Greece: Athens and the Peloponnese, May 28 - June 7, 2021

Like most everyone, we haven't seen much in the way of travel or far-away family during the pandemic. We're fortunate that Emily is nearby in Berkeley, though she's also spent time in Togo, West Africa, where her research is being used for Covid-related economic aid distribution. Tim is still living in Zürich and is newly married, or rather "newly" when the pandemic hit -- he and Clara continue to plan their much-delayed stateside celebration. We last saw them a year and a half ago, on our 2019 winter holiday trip.

So once all of us were vaccinated, Alex and Jennifer cleared their work calendars for Memorial Day week, hoping to pay a visit to Switzerland. As the time approached, Switzerland remained closed to travelers from the USA, even vaccinated ones. So we combed the globe for a country that would let all of us in, wouldn't require anyone to quarantine in either direction, and had the type of outdoor adventures we all enjoy. Greece! Delicious food considered a bonus. Since guidelines kept changing we didn't finalize the trip until a few days before departure, certainly a first for us.

We last visited Greece at the launch of our 2007-08 year of travel, exploring Athens and spending the rest of our time in the islands. We again visited Athens -- Clara hadn't been there, and a memorable restaurant from 2007 beckoned. We weren't disappointed by the city, or the restaurant. The ancient sites of Athens are justifiably world famous, though simply being out and about in a foreign country was a pleasure after those endless months at home.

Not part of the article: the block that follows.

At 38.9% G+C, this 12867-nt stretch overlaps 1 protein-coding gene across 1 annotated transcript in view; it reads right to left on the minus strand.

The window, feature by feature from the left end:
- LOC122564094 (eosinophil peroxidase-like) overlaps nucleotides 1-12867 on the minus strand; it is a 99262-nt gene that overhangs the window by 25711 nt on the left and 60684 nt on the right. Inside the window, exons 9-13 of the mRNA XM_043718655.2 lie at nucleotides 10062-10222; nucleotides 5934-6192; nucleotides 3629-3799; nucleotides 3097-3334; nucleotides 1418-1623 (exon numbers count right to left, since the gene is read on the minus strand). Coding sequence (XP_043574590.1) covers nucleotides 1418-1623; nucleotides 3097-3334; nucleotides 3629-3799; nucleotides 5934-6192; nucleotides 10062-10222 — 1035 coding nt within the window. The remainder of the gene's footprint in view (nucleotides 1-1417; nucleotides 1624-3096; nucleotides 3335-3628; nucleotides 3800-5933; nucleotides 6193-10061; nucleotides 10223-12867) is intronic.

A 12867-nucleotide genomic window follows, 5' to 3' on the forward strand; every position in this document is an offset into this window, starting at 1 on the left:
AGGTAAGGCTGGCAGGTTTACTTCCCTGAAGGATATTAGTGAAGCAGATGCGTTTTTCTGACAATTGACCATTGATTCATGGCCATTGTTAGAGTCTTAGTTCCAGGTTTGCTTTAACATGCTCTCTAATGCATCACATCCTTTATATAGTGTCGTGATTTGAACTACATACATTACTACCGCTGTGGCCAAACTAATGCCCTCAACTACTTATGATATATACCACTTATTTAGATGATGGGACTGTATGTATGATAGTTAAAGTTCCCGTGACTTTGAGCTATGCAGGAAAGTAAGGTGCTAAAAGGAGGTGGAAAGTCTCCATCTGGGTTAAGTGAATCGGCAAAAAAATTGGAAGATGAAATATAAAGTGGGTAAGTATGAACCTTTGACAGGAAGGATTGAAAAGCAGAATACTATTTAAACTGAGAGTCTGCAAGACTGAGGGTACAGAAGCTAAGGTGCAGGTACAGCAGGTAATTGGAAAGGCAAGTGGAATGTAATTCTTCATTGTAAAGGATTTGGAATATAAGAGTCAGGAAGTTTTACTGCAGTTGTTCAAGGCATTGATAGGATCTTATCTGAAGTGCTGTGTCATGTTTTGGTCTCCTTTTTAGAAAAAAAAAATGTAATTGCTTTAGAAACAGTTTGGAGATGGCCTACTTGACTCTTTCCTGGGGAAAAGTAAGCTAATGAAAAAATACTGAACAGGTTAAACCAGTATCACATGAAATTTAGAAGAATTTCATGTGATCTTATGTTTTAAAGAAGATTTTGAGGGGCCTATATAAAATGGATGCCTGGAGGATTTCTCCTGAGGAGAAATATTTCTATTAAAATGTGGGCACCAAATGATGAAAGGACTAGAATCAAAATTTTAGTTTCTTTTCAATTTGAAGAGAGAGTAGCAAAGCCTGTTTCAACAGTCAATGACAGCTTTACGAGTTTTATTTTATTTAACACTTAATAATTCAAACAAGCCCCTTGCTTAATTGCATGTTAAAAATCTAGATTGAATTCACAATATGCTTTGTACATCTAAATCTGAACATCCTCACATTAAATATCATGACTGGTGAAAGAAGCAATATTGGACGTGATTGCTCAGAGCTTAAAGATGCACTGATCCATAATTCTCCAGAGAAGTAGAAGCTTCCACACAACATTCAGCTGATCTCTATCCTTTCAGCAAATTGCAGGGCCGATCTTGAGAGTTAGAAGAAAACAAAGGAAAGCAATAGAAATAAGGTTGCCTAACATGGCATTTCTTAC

Our original idea for the remainder of the trip was to head by car to the northern mountains and coast, including a possible climb of Mt. Olympus. But the weather forecast was a bit dismal for that region, and there was still snow on Olympus. So we decided instead to visit the Peloponnese Peninsula. It was a great choice.

Tim has become quite the travel planner (taking after his mother, perhaps?), so he took charge and picked three villages in different parts of the Peloponnese: Dimitsana, Kyparissi, and Kardamyli. Then he planned fantastic all-day hikes in each one with a few sightseeing stops on the drives between them. At the end of the trip we tried to choose a favorite among the villages, or a favorite hike, but none of us were able to because they were all so different and so great!

From the town of Dimitsana we hiked the first two sections of the recently established Menalon trail, which includes Lousios Gorge -- stunning and interesting, with churches, monasteries, and ancient ruins perched on the rims and clinging to the cliffs.

Monastery in Lousios Gorge

Dimitsana itself is a lovely village tucked in the mountains. There, as well as in Athens and everywhere else we went, there's no question we benefited from Greece having just opened up and tourists only beginning to arrive. It felt like we were the only foreigners in places that otherwise might be crawling with them.


Our next town, Kyparissi, has been called the most beautiful village in Greece (though to be fair many Greek towns probably claim that title). It's also notable as a favorite vacation spot for George H.W. Bush and Prince Charles, interesting company. In any case, the setting was indeed beautiful, fantastic for hiking, and a haven for rock climbers, including Tim and Clara.